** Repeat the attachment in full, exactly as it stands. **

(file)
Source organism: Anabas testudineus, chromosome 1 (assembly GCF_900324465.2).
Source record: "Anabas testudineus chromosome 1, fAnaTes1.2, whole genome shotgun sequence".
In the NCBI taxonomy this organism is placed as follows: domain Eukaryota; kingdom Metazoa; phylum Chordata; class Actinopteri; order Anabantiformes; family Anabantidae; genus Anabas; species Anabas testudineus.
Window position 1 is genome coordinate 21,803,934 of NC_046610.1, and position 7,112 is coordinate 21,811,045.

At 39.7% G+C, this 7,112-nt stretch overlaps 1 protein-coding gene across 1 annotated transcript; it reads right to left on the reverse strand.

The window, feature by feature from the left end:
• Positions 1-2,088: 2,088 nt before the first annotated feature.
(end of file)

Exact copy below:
Source organism: Anabas testudineus, chromosome 1 (assembly GCF_900324465.2).
Source record: "Anabas testudineus chromosome 1, fAnaTes1.2, whole genome shotgun sequence".
In the NCBI taxonomy this organism is placed as follows: domain Eukaryota; kingdom Metazoa; phylum Chordata; class Actinopteri; order Anabantiformes; family Anabantidae; genus Anabas; species Anabas testudineus.
Window position 1 is genome coordinate 21,803,934 of NC_046610.1, and position 7,112 is coordinate 21,811,045.

At 39.7% G+C, this 7,112-nt stretch overlaps 1 protein-coding gene across 1 annotated transcript; it reads right to left on the reverse strand.

The window, feature by feature from the left end:
• Positions 1-2,088: 2,088 nt before the first annotated feature.